Our K-5 Computer Coding Curriculum
Inspired by Code.org, we have implemented a K-5 coding curriculum, Tonka Codes
"One goal of Tonka Codes is to ensure we are teaching students an essential skill that will be necessary for them to succeed in a world filled with computers," says Phil Rader, CEO of Nvizeon and Minnetonka parent.
As demand for computer programming skills continues to increase in the job market, opportunities remain sparse for students to learn these skills in public schools across the country. Computer programming skills have become essential to our students' success. This is not because they will all grow up to program computers, but because our students need to understand the science behind digital devices, which play such an important role in our modern world. Students need to create technology, not just consume it.
- All students will learn the same basic content per grade level. Decisions about frequency will be made on a school and grade level basis.
- K-5 students will learn fundamental computer programming skills using a variety of tools:
- K-2 students will use hands-on, graphic-based tools like Bee Bots, Lightbot, and the Kodable iPad apps.
- Students in 3rd through 5th grade will use the Tynker platform, which is designed to teach young students coding fundamentals through engaging, interactive lessons which allow students to manipulate code through a graphical user interface.
- READ: The Guardian: "Tynker is the latest iPad app aiming to teach kids to code"
- After School Opportunities
- There will be several after-school extension and skill-building clubs, as well as school-wide and District-wide challenges.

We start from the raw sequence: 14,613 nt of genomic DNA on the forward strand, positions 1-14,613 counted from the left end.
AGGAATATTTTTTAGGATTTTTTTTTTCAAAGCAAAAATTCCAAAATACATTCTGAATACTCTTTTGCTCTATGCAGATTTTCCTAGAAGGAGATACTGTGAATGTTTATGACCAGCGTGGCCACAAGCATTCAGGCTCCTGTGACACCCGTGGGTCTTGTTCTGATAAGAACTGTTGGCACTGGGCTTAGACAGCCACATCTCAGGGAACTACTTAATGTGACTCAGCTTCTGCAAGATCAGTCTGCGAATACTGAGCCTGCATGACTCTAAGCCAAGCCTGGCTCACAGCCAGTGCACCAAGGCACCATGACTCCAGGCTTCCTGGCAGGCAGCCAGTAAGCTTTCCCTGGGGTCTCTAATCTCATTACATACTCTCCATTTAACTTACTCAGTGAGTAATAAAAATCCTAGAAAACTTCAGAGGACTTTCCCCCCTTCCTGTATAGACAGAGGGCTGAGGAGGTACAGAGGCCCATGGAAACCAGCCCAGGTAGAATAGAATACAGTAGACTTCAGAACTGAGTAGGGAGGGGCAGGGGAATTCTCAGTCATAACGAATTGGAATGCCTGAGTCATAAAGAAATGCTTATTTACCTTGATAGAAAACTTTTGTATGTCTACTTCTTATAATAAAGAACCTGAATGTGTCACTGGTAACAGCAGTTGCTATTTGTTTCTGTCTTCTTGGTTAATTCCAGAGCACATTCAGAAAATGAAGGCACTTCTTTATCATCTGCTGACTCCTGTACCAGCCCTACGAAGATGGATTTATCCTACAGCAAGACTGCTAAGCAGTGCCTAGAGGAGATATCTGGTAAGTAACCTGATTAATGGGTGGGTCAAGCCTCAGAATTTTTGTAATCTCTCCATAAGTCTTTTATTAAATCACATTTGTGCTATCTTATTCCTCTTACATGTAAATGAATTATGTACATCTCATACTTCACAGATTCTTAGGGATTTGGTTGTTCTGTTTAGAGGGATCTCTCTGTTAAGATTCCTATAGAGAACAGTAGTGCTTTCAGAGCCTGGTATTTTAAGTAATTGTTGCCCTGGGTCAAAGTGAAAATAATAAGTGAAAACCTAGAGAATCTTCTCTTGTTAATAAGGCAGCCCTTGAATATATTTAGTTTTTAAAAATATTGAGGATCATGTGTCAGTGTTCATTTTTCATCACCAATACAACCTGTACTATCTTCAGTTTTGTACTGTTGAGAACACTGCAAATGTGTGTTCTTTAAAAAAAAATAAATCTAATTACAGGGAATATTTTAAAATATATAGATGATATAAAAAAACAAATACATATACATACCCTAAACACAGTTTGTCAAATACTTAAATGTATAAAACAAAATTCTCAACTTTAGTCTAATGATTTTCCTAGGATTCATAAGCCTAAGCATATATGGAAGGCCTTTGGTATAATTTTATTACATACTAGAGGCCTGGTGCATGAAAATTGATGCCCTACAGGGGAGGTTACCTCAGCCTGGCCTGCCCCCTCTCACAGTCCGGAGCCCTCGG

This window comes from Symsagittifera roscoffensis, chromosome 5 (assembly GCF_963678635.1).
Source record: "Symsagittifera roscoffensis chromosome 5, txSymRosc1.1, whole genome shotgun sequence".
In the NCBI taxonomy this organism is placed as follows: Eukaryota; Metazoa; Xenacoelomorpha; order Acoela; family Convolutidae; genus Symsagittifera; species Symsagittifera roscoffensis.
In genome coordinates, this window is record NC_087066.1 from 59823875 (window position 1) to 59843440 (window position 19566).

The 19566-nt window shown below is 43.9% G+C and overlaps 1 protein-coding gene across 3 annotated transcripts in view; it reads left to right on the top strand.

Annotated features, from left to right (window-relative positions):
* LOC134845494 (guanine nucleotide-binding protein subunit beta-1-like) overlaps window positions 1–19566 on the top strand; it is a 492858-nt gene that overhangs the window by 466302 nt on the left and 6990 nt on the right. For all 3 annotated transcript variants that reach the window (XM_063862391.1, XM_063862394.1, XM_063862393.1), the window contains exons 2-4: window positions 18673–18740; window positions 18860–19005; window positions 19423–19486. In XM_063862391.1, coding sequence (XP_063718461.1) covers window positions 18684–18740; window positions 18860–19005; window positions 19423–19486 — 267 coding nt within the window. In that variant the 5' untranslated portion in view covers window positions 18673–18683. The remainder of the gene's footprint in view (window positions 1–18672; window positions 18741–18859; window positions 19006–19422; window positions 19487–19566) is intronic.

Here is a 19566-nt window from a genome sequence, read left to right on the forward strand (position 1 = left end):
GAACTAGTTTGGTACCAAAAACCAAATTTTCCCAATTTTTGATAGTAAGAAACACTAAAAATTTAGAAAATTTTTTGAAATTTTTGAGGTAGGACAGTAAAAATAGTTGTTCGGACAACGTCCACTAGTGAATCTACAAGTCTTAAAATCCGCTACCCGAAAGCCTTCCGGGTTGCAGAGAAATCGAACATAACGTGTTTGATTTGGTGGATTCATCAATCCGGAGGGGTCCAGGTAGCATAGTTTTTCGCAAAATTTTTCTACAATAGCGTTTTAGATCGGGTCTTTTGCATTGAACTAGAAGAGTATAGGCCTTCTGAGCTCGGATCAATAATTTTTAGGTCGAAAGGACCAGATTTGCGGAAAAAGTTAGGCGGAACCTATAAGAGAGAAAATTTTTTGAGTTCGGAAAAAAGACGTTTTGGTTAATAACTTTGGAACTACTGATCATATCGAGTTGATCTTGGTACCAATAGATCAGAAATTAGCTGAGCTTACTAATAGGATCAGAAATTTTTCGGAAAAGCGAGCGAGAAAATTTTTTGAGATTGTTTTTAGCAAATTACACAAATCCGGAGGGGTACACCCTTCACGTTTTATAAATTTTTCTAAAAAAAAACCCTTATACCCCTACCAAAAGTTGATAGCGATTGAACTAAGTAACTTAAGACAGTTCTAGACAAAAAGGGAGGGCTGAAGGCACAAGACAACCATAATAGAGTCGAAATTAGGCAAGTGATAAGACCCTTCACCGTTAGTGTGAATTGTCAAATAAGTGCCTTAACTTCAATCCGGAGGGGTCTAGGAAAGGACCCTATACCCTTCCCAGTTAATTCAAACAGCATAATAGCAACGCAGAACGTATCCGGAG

Our long-term goals of the Elementary Coding program span early childhood to high school. In the curriculum, we will...
- Introduce computer programming through fun, skill-building applications in elementary school English, math, science and art classes to ensure students solidify a foundation of computer programming knowledge and skills.
- Explore the diverse range of careers that require computer programming skills.
- Provide opportunities for co-curricular coding, programming activities and clubs, both during and after school.
- Engage students in programming-based experiences and competitions, including CoderDojo, Droodle, Code Savvy and Girls in Tech.
- Support extra-curricular opportunities as well as state-level and national competitions in the area of programming.
- Design more rigorous middle school and high school electives with college-level curriculum, including AP Computer Science and VANTAGE courses to prepare students for top higher education programs.
- Build a strong portfolio of community and industry partnerships to support higher levels of instruction and better access to industry resources, expertise and opportunities for students.
In the News
- Sun Sailor: "Minnetonka Middle School East technology students making strides with robotics" - March 10, 2016
- Sun Sailor: "Minnetonka students work towards 6,000 hours of coding goal for 'Hour of Code'" - Dec. 16, 2015
- Star Tribune: "Minnesota students tackle 'Hour of Code'" - Dec. 10, 2015
- KARE 11: "Minnetonka students working towards 6,000 hours of code" - Dec. 8, 2015
- Drupalize Me: "Coding in Schools: Getting coding into the curriculum in Minnetonka Schools" - Dec. 12, 2014
- WCCO: "Minnetonka Students Get A Crash Course in Computer Coding" - Dec. 10, 2014
- Lake Minnetonka Magazine: Lake area schools make computer science advancements - Aug. 2014
- Star Tribune: "Minnesota schools scramble to catch up on computer coding classes" - Oct. 20, 2014
- KARE 11: "Cool with Coding at Groveland Elementary" - Oct. 10, 2014
- KSTP 5: "Minnetonka Schools Lead the Way with Computer Coding" - Oct. 8, 2014
- Tech Crunch: "STEM Ed: CodeHS Wants To Teach Every American High Schooler How To Code
Submit questions and feedback online and receive a response within one business day through Let’s Talk.